Carter's Lasercut Tank - StuG III Ausf. F




Introduction: Carter's Lasercut Tank - StuG III Ausf. F

About: I love lasercut. I love tanks. Let's conciliate dis.

This is my second tank ! the german Sturmgeschütz III Ausf. F (or the StuG III F). This instructable shows you the steps to follow so you can build your own.

Download the model on its Thingiverse page :

You can check my FabLab's group :

The material you need for the moving tracks is :

  • Some wood glue
  • 4x little zipties
  • 10x Ø3mm 30mm long screws (two nuts per screw) ,
  • 18x Ø3mm 20mm long screws (two nuts per screw) ,
  • 4x Ø3mm 10mm long screws (one nut per screw)
  • 60 nuts for total.

The material you need for the easy tracks is just some wood glue and 4x zipties (again) and 6x 40mm long screws with 6 nuts.

Step 1: The Gun

Step 2: The Frame

Step 3: The Sheets

Step 4: The Hinges & the Trapdoors

Step 5: The Exhaust Pipe & the Random Backside Decorative Box

Step 6: The Sides

You have the choice between two parts if you want to display the Balkenkreuz (the Wehrmacht cross) or not.

Step 7: The Frame Details

You can add the side driver's hatch, the two front armors and the rod on the front hatch.

Step 8: The Easy Tracks

If you don't want to make the moving tracks, there are these easier-to-make tracks. Just stack the 7 slices and add some additionnal rings to keep the track 3mm spaced away from the side part before screwing it (see photos) .

Step 9: The Moving Tracks (Pt. 1) - the Wheels

If you read this, you want to decided to make real moving wheels. Noice.

Be careful to align all the wheels slices.

For the drive wheel : The two geared slices must be perfectly aligned. You can wrap your wheel with your track or, like i did, level the two gears with the table.

For the top wheels : Watch out, the middle slice is very thin.

For the bottom and the rear wheel : Align the holes.

Step 10: The Moving Tracks (Pt. 2) - the Tracks

You will need a lot of patience during this step.

You will firstly need to join all the teeth with the hole-parts and all the hinges with the long rectangle ones (i don't know how to describe them). It will be easier to assemble the whole track with these already assembled parts.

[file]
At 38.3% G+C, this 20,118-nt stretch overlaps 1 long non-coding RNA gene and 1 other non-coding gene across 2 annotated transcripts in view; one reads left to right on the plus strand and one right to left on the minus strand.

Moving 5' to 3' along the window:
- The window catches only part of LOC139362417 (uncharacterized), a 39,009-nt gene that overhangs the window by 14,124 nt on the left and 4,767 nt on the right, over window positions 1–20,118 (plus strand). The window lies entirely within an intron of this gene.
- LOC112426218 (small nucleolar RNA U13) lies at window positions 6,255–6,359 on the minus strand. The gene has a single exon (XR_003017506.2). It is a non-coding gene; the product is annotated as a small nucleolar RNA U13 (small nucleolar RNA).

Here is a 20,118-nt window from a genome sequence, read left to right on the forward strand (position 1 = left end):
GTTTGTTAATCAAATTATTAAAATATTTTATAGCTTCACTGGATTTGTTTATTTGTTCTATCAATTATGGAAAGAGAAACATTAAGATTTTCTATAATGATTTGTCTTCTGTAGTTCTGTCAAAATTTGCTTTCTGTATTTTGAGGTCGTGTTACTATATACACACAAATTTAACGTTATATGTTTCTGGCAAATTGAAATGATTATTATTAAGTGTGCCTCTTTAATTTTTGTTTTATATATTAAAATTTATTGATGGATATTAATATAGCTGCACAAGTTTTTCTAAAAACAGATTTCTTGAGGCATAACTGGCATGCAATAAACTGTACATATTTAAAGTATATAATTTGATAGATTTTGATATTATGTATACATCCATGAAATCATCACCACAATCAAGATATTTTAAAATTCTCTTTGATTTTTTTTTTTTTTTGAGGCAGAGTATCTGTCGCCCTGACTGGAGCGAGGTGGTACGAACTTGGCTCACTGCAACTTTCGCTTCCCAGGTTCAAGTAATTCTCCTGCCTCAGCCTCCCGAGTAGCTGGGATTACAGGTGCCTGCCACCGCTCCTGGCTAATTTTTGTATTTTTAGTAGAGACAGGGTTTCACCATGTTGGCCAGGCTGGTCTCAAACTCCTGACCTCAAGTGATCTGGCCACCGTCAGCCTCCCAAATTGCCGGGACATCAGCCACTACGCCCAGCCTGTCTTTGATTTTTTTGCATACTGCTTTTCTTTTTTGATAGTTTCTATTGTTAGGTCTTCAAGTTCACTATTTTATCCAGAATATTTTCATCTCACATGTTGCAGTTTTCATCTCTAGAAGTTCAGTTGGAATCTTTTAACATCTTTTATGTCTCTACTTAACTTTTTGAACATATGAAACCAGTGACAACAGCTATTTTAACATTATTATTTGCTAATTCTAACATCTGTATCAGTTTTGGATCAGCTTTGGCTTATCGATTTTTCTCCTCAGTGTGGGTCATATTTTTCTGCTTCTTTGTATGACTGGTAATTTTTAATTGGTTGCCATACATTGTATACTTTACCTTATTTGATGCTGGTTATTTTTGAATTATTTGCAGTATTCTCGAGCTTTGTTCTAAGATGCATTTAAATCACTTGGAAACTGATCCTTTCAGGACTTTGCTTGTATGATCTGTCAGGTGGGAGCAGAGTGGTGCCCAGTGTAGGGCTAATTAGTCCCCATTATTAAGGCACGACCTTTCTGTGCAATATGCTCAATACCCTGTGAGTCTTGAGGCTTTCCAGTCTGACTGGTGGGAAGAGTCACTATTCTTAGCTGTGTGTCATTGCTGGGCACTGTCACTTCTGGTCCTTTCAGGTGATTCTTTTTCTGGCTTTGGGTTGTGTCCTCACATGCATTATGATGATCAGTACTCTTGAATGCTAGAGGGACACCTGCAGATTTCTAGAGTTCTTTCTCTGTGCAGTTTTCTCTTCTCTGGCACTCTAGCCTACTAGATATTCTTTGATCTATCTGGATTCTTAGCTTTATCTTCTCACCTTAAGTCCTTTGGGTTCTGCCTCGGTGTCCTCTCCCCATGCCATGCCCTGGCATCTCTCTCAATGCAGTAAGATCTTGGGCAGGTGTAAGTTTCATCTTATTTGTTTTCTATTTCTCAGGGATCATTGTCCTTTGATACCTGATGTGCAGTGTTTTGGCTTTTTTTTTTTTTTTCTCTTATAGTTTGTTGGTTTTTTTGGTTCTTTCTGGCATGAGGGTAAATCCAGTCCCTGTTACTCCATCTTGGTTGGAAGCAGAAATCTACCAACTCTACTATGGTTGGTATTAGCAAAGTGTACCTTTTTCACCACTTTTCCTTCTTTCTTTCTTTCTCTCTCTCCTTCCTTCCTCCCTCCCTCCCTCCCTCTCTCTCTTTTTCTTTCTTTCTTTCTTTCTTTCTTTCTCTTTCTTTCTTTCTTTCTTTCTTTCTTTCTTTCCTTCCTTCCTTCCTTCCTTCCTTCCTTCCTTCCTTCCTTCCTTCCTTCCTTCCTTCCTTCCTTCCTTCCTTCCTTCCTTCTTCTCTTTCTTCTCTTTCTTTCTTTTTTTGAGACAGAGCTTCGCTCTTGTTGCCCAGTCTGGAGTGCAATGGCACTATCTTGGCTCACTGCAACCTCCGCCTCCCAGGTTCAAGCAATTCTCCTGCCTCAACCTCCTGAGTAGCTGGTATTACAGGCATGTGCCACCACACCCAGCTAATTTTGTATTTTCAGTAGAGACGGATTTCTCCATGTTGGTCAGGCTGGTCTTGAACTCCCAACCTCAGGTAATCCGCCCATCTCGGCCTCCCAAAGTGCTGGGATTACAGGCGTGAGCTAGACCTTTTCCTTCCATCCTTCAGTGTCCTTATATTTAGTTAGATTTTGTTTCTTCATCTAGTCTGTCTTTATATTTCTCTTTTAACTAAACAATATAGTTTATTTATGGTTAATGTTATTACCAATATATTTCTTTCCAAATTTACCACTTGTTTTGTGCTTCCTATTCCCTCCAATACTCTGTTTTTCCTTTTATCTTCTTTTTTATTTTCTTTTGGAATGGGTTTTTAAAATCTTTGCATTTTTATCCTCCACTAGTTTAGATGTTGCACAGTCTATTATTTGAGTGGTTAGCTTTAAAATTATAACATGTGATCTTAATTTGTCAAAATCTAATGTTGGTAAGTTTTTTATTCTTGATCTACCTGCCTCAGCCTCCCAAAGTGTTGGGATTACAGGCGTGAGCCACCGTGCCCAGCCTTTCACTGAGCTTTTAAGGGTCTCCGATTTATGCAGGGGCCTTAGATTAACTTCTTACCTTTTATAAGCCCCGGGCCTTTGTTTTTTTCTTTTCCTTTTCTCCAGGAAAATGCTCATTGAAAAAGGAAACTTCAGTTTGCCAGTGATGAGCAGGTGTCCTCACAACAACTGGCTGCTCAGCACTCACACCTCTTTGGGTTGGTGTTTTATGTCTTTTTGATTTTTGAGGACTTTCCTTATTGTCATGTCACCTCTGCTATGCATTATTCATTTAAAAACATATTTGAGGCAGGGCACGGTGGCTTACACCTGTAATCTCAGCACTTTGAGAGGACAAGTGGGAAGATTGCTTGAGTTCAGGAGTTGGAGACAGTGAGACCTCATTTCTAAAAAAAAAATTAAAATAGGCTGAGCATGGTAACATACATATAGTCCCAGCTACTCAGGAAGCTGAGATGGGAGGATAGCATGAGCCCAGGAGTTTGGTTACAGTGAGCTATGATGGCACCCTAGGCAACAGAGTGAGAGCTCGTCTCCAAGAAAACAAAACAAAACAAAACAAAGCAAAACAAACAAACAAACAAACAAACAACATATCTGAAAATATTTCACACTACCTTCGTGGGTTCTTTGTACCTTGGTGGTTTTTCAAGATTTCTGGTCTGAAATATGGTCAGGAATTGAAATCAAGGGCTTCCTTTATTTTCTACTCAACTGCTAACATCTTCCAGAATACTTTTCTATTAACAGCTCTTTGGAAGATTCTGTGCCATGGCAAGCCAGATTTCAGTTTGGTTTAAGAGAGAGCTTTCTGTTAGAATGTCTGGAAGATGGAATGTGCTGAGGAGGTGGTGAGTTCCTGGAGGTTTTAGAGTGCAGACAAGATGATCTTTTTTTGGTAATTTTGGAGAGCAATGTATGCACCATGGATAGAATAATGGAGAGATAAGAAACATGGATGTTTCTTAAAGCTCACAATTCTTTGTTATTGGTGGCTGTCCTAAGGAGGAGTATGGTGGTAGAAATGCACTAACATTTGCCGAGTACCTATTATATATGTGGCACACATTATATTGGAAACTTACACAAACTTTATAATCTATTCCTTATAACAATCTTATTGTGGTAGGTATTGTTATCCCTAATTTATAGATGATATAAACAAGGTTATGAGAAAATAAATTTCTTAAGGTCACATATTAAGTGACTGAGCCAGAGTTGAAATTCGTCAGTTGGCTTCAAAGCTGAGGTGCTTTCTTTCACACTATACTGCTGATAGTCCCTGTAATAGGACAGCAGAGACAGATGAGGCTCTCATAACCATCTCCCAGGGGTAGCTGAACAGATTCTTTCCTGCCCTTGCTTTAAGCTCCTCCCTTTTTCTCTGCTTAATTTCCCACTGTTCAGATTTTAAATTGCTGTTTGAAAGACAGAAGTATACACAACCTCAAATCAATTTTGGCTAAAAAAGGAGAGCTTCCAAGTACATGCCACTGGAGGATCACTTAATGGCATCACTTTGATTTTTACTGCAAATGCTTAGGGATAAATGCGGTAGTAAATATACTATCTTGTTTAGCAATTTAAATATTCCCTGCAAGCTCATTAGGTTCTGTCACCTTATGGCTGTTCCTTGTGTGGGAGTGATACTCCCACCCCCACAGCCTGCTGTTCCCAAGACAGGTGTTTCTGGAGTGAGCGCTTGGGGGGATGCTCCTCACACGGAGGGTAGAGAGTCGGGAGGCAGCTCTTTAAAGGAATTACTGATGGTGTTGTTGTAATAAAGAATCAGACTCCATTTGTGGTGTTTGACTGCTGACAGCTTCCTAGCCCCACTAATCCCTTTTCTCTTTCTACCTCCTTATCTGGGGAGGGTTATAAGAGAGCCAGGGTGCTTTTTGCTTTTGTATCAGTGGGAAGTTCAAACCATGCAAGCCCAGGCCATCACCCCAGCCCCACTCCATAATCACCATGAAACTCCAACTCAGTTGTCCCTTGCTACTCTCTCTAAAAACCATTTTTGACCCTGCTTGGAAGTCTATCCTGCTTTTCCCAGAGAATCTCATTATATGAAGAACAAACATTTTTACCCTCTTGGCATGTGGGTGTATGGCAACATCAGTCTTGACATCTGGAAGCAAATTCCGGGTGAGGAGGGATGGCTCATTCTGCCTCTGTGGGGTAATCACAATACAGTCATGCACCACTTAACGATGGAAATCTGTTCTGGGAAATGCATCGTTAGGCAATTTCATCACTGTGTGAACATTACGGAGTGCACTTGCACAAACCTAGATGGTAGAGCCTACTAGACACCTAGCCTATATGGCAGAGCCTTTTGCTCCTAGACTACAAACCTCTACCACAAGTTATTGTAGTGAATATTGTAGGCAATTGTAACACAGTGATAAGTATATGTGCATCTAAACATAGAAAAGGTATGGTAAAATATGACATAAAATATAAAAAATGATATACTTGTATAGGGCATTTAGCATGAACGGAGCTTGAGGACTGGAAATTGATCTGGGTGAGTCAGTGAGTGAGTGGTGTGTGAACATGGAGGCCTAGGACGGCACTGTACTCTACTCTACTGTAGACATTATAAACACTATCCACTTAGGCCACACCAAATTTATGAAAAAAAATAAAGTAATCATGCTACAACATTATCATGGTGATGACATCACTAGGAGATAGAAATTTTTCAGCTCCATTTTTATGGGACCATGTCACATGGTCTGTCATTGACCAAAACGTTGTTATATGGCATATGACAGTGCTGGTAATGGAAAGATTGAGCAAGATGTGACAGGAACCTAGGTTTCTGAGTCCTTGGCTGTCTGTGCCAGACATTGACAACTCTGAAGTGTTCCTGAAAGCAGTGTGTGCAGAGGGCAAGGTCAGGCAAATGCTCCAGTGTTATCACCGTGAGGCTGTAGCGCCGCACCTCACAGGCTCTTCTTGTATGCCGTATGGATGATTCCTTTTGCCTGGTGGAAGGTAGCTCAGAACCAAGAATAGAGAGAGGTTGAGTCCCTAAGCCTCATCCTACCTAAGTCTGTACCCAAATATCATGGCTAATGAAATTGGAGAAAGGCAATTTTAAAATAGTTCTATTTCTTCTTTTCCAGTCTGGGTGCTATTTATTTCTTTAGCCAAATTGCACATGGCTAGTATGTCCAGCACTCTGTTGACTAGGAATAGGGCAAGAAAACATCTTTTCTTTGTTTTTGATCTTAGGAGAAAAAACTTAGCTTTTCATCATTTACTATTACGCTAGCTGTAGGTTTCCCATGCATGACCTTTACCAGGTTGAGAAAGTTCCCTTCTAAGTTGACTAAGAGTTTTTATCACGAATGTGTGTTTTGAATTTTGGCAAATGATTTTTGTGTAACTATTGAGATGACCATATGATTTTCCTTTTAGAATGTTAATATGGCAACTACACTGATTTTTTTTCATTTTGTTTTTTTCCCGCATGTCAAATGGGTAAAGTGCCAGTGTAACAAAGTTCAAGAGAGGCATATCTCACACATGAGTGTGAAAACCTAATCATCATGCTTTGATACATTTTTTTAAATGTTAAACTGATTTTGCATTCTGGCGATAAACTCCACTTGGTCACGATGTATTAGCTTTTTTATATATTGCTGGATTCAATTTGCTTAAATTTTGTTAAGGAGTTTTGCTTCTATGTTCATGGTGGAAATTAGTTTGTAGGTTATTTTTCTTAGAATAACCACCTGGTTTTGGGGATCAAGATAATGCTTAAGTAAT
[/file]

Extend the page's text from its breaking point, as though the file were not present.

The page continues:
My tracks is 33 hinges long, to give the idea of the total track length.

Just follow the photos for the pattern.

Step 11: The Tools

These are designed by caractere. Go watch his things :

Step 12: The Final Assembly

Fix 4 bolts with the zipties inside the frame. You can now put the side parts with four 10mm screws.

2 People Made This Project!


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37 Discussions

Were they 3mm thick? Also, do you know how to convert a .dxf file to a 2D Design V2 file (.dtd)?

Or how did you cut it? Did you directly use a .dxf file and send it to the cutter or did you have to first tweak the cut (like the red lines). Are the engrave lines and cut lines already implemented in the .dxf files? Sorry, I'm new to laser cutting

What would be a recommended laser cutter for a beginner with some 3d print experience?
I may have missed it, but I did not see any machine mentioned here.
Thanks to all and any suggestions.

6 replies

My bad, i did not notice your comment. I use my Fablab's Epilog Mini. (it's not a kind of cutter for private users, this one is rather expensive)

Full Spectrum Laser

I have the Hobby Laser 12"x 20" with 45watt Co2 about $3500.00 I love it! It has a removable bottom that allows you to cut or engrave any size by adding alignment marks

If you look around you may be able to get a few jobs on the side making things for people to help pay for the equipment. I get ask all the time, most I turn down, or refer to people that do it as a business.